Archive for the ‘Nostalgia’ Category

Another Cure for Charcutepalooza: Duck Salami

Recipe: Duck Salami

Charcutepalooza is almost over. And with the second to last challenge we’ve come full circle – back to curing. I choose the apprentice challenge this time, curing Salami. It’s something I’ve wanted to try for a long time.

My mother’s mother and her step-father were both great cooks. My grandmother, who was born in 1910, never saw a reason to pay for something she could make or grow at home and so largely missed out on the food that was normal in my childhood years – Wonder bread, Tang, Hamburger Helper, and frozen peas. My grandparents had a large garden, fished in Puget Sound, ate seasonally, and cooked with butter, olive oil, and lard. Grandma Blanche lived to be 87, Grandpa Con, 91. Continue reading

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Stop, Smell and Eat the Roses

Recipe: Strawberry Rose Cupcakes

I’m not a big fan of the house we’ve been renting for the past 10 months. It’s a vanilla-bland subdivision, 3-car garage, late- twentieth century sprawl-special. The dogs get a lot out of the ¼ acre yard, but being surrounded by such relentless, plastic same-ness depresses me.  I can’t wait to live in an old-fashioned neighborhood again.

But I will miss the roses. The property has six rose bushes– and four of them are prolific bloomers. I haven’t lived with roses like this in a long time. My father loved roses. The entire south side of my childhood home was covered in them. Dad kept them blooming May through November, most years.  And every few days, he cut bouquets for me –even when I was 17 and he and I could barely have a civil conversation.

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Summer Grilling: Goat Cheese Stuffed Turkey Burgers

Recipe: Goat Cheese Stuffed Turkey Burgers

Summer is just around the corner. I just bought Max and Mishka their first suburban-dog kiddie pool for hot days. I’ve started planting flowers outside.  In the garden we’ve planted tomatoes and melons and pulled up most of the row cover.

It’s time to grill.

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First Harvest: Rhubarb and Chives

Recipe: Rhubarb Chutney

I brought my first harvest home from garden class last week.  Chives and rhubarb – both planted by previous year’s classes – may not sound like much. But to me, it is a bounty and a harbinger of all that is to come. Expect to hear a lot more about the garden’s yield, between now and our last class in November.

Last spring, in Seattle, I joined a CSA and became a loyal farmer’s market shopper. I put a few raised beds in my front yard to grow salad greens, strawberries, peppers, tomatillos, and tomatoes. But I knew I wanted to do more.

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Happy Mother’s Day: Lemon-Lime Brulee Bars

Recipe: Lemon-Lime Brulee Bars

Lemon bars and Mother’s Day seem to go together – though, to be honest, I’m not sure why.  I’m not even sure my Mom was a fan, though she loved most tart tastes.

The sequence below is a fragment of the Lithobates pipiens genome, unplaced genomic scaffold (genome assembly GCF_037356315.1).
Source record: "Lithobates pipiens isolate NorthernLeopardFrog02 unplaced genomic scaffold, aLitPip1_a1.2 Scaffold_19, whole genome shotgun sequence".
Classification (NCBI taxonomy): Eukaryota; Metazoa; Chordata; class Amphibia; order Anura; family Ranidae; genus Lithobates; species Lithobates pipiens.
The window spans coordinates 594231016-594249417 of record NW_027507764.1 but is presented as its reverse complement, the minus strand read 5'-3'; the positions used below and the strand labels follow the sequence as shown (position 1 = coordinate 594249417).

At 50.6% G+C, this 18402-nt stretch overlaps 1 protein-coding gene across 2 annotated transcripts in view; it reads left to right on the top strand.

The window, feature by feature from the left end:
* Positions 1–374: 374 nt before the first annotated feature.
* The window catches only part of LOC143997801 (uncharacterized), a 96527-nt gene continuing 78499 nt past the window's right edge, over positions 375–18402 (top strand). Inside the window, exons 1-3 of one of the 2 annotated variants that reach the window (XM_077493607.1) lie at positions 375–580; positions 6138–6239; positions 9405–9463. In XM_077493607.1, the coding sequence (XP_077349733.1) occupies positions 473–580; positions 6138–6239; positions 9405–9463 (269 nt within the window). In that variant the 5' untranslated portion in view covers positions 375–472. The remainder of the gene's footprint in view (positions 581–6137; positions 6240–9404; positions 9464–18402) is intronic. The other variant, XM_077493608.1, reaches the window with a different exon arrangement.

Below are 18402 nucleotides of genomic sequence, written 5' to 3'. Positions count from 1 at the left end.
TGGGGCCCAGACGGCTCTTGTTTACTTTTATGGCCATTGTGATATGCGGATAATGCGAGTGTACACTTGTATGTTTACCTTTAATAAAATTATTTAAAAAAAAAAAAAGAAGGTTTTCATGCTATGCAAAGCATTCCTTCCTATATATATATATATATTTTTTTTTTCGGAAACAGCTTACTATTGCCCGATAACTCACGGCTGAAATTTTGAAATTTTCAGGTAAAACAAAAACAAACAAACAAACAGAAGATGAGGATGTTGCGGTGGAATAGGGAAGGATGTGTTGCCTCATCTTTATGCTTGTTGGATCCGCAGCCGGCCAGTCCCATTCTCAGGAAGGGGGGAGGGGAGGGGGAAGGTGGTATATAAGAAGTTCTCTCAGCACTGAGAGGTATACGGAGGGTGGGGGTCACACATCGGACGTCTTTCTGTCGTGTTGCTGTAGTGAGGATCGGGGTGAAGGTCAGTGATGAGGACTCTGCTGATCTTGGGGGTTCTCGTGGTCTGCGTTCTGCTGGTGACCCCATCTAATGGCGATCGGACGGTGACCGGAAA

I realized recently that this year it’s been twenty years since I celebrated Mother’s day with my Mom. I can’t really wrap my mind around that span of time – even though it is the timeline of my own narrative. It’s incredible.

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Kolkata Chicken Rolls: The World’s Best Fast Food

Recipe: Kolkata Chicken Rolls

When K.M. and I visit his family in Kolkata, we always have a secret agenda. Spending time with loved one comes first, of course, but eating as many kathi rolls as possible is a close second.

I’m not exaggerating when I say that kahti rolls (kathi or kati is a Bengali word meaning stick; traditionally the meat in these rolls is cooked on skewers, hence the name) are simply the best fast food I’ve ever eaten. They have the same effect of me as potato chips: I can never eat just one. I am not one of those Americans who travels to India and comes home 10 pounds lighter.

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Dark Chocolate Oatmeal Stout Cake

I like odd recipes. Doing something that seems wrong – in this case, blending stout, a pound of melted butter and a lot of chocolate together-  and having it turn out sublime is a pretty big thrill. (Yeah okay, I need to get out a bit more. Maybe.)  Based on an old Bon Appétit recipe, I think this may well become my new go-to chocolate cake.

I made this cake for St. Patrick’s day, but like my turkey pastrami, there’s nothing Irish about it. I used Rogue Brewery’s Shakespeare Oatmeal Stout  and you can taste it in the cake. In the 1800’s when oatmeal stouts were first conceived,  these brews were marketed as health drinks, specifically a tonic  for mothers and children.  I don’t think my nieces will buy it though, so should either of the them ever ask for a chocolate birthday cake,  I’ll probably stick to something more conventional. But K.M. and I are sold.

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